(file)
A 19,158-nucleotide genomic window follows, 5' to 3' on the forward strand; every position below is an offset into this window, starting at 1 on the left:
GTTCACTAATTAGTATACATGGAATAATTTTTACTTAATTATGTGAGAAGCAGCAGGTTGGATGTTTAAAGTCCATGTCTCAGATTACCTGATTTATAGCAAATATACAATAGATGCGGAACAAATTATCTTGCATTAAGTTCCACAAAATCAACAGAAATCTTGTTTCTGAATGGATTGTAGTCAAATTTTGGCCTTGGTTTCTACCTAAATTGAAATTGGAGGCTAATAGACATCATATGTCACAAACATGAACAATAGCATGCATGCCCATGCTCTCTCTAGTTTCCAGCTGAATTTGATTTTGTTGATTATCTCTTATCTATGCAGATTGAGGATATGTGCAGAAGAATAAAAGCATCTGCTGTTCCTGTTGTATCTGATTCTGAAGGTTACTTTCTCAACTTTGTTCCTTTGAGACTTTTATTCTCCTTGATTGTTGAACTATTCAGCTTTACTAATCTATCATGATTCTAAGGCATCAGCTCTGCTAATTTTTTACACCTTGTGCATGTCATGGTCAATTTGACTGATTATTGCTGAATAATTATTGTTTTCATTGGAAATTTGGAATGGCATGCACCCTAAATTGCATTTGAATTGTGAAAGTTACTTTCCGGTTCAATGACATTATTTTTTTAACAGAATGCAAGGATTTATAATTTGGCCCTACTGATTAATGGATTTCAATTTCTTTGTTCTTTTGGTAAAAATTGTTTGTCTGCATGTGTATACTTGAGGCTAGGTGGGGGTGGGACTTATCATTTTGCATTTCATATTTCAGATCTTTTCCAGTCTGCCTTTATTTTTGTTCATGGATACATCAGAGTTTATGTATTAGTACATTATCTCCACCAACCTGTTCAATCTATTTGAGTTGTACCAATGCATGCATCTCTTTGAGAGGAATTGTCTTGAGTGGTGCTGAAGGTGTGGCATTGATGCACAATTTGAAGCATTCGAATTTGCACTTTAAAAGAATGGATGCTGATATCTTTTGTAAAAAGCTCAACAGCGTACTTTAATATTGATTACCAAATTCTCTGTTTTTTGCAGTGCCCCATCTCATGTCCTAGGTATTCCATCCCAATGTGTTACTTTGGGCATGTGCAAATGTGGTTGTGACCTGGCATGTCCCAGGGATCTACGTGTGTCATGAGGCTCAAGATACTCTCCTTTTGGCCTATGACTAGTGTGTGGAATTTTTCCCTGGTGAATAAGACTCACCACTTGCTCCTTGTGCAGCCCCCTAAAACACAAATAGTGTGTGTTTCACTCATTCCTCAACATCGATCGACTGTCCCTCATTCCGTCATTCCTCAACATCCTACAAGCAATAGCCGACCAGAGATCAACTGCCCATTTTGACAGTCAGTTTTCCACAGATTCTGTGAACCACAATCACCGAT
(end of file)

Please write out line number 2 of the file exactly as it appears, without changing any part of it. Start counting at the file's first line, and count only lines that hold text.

GTTCACTAATTAGTATACATGGAATAATTTTTACTTAATTATGTGAGAAGCAGCAGGTTGGATGTTTAAAGTCCATGTCTCAGATTACCTGATTTATAGCAAATATACAATAGATGCGGAACAAATTATCTTGCATTAAGTTCCACAAAATCAACAGAAATCTTGTTTCTGAATGGATTGTAGTCAAATTTTGGCCTTGGTTTCTACCTAAATTGAAATTGGAGGCTAATAGACATCATATGTCACAAACATGAACAATAGCATGCATGCCCATGCTCTCTCTAGTTTCCAGCTGAATTTGATTTTGTTGATTATCTCTTATCTATGCAGATTGAGGATATGTGCAGAAGAATAAAAGCATCTGCTGTTCCTGTTGTATCTGATTCTGAAGGTTACTTTCTCAACTTTGTTCCTTTGAGACTTTTATTCTCCTTGATTGTTGAACTATTCAGCTTTACTAATCTATCATGATTCTAAGGCATCAGCTCTGCTAATTTTTTACACCTTGTGCATGTCATGGTCAATTTGACTGATTATTGCTGAATAATTATTGTTTTCATTGGAAATTTGGAATGGCATGCACCCTAAATTGCATTTGAATTGTGAAAGTTACTTTCCGGTTCAATGACATTATTTTTTTAACAGAATGCAAGGATTTATAATTTGGCCCTACTGATTAATGGATTTCAATTTCTTTGTTCTTTTGGTAAAAATTGTTTGTCTGCATGTGTATACTTGAGGCTAGGTGGGGGTGGGACTTATCATTTTGCATTTCATATTTCAGATCTTTTCCAGTCTGCCTTTATTTTTGTTCATGGATACATCAGAGTTTATGTATTAGTACATTATCTCCACCAACCTGTTCAATCTATTTGAGTTGTACCAATGCATGCATCTCTTTGAGAGGAATTGTCTTGAGTGGTGCTGAAGGTGTGGCATTGATGCACAATTTGAAGCATTCGAATTTGCACTTTAAAAGAATGGATGCTGATATCTTTTGTAAAAAGCTCAACAGCGTACTTTAATATTGATTACCAAATTCTCTGTTTTTTGCAGTGCCCCATCTCATGTCCTAGGTATTCCATCCCAATGTGTTACTTTGGGCATGTGCAAATGTGGTTGTGACCTGGCATGTCCCAGGGATCTACGTGTGTCATGAGGCTCAAGATACTCTCCTTTTGGCCTATGACTAGTGTGTGGAATTTTTCCCTGGTGAATAAGACTCACCACTTGCTCCTTGTGCAGCCCCCTAAAACACAAATAGTGTGTGTTTCACTCATTCCTCAACATCGATCGACTGTCCCTCATTCCGTCATTCCTCAACATCCTACAAGCAATAGCCGACCAGAGATCAACTGCCCATTTTGACAGTCAGTTTTCCACAGATTCTGTGAACCACAATCACCGAT